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Category: Indigenous Australians

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Indigenous Australian figure skater Harley Windsor makes history

First Aboriginal athlete to compete at Winter OlympicsFaces nervous wait on qualification for last 16 History was made at the Gangneung Ice Arena on Wednesday when Harley Windsor, a figure skater from the western suburbs of Sydney, became the first Ind…

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Pompey Austin: an Australian sporting hero deserving of recognition

The talented footballer, cricketer and athlete took on white men at their own games at a time when the impact on Indigenous people was devastating

Courage comes in all shapes and forms. Last month, Tony Birch called for the recognition of Aboriginal heroes and mentioned Ada and Lena Austin’s attempts to rescue Lena’s daughter from the “protective” system set up by colonial governments in the early years of the last century.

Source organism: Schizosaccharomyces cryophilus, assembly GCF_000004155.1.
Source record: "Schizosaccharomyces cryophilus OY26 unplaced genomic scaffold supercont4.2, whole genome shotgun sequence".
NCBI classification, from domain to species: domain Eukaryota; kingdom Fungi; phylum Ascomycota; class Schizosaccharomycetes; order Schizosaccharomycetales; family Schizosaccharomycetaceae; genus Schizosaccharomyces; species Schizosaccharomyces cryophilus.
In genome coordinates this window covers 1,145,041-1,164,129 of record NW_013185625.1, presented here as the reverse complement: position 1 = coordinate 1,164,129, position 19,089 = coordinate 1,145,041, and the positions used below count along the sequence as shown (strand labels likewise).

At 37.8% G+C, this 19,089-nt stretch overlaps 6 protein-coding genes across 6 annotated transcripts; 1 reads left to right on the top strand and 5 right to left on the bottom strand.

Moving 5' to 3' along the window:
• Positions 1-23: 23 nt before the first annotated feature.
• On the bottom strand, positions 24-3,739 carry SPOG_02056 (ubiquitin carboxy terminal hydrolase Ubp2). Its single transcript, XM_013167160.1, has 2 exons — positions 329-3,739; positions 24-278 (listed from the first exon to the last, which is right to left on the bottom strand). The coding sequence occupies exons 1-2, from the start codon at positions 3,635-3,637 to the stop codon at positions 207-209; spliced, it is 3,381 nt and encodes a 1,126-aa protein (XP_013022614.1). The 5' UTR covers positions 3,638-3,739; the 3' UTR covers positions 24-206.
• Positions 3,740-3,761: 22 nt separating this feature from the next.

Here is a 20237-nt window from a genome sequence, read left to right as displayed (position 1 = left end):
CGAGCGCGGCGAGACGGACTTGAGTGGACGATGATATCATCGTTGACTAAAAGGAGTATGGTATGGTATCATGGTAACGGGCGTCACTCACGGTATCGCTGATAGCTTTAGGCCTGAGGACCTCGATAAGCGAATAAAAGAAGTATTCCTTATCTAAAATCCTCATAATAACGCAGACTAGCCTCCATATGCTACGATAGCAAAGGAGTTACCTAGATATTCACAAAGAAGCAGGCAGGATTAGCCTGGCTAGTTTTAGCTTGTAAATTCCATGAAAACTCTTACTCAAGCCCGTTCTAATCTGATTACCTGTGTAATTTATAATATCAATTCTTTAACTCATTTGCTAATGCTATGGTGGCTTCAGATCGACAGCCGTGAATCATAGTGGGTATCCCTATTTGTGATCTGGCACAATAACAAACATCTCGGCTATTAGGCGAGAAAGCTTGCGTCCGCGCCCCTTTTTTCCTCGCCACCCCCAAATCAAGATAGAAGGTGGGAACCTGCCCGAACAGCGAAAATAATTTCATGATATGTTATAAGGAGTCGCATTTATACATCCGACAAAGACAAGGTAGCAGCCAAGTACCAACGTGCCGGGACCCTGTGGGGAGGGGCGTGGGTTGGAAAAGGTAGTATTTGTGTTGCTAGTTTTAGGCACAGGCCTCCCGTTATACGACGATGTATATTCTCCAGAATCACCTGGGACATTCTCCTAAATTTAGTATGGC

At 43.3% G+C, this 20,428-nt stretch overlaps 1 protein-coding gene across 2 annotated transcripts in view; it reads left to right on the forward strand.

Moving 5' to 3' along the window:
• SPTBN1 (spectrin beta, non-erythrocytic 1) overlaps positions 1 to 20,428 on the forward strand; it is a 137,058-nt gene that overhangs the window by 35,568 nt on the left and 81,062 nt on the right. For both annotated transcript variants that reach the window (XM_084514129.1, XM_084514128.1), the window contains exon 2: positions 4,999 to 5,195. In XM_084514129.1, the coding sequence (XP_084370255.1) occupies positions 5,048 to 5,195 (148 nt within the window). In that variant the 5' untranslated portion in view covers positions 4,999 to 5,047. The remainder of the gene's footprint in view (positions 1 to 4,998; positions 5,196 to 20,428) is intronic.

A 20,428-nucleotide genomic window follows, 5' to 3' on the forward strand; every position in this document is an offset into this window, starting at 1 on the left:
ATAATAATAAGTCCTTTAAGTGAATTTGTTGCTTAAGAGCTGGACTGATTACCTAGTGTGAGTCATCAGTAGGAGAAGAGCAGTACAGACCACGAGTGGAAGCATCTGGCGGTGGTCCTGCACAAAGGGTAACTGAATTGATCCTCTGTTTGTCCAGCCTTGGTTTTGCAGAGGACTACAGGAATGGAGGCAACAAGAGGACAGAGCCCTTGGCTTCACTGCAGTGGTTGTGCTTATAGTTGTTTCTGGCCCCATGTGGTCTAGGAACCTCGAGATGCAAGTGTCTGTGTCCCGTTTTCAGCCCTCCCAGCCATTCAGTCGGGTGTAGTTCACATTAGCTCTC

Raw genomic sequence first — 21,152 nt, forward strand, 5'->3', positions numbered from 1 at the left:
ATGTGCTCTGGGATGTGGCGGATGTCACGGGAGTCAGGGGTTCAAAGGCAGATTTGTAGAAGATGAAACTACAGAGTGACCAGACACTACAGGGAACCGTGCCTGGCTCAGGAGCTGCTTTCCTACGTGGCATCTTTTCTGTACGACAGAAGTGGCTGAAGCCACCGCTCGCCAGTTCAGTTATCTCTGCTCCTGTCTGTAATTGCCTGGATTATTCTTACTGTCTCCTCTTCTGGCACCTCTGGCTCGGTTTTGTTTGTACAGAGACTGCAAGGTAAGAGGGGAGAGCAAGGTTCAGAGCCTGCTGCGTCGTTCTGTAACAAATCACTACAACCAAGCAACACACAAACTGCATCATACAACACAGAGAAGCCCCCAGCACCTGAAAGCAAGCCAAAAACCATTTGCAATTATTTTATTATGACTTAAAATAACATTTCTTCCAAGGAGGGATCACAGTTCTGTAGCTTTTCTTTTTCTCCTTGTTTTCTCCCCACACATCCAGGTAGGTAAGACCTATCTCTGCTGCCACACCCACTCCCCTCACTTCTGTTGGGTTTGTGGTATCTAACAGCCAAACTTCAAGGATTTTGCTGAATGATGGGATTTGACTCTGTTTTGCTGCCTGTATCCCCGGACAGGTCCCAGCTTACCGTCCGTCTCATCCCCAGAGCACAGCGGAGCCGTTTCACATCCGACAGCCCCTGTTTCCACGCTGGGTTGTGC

Equally worthy of recognition, though a very different kind of hero, is their father, Albert “Pompey” Austin, who in his brief life was a footballer, cricketer, athlete, racehorse owner, horse thief, artist, explorer, savant, entertainer and musician, and a thorn in the side of those who wished to confine him and the few survivors of his generation to remote ghettos on the fringe of the colony.

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Indigenous rugby league carnivals becoming the ‘saviour’ of the NRL | Joe Gorman

Festivals such as the Murri Carnival and the Koori Knockout provide a chance to reaffirm connection to community, but also offer players a career stepping stone

Every spring, as September draws to a close and the NRL grand final is played over the October long weekend, thousands of Indigenous people in Queensland and New South Wales come together to contest the Murri Carnival and the Koori Knockout. Together, these two rugby league tournaments represent the largest gathering of Indigenous people in the country, eclipsing all other cultural festivals.

Established in 2011, the Murri Carnival is the much younger and more formal little brother of the Koori Knockout, which began in 1971. For the past six years the Carnival has been run by the Arthur Beetson Foundation and hosted at Redcliffe Dolphins’ home ground in Brisbane.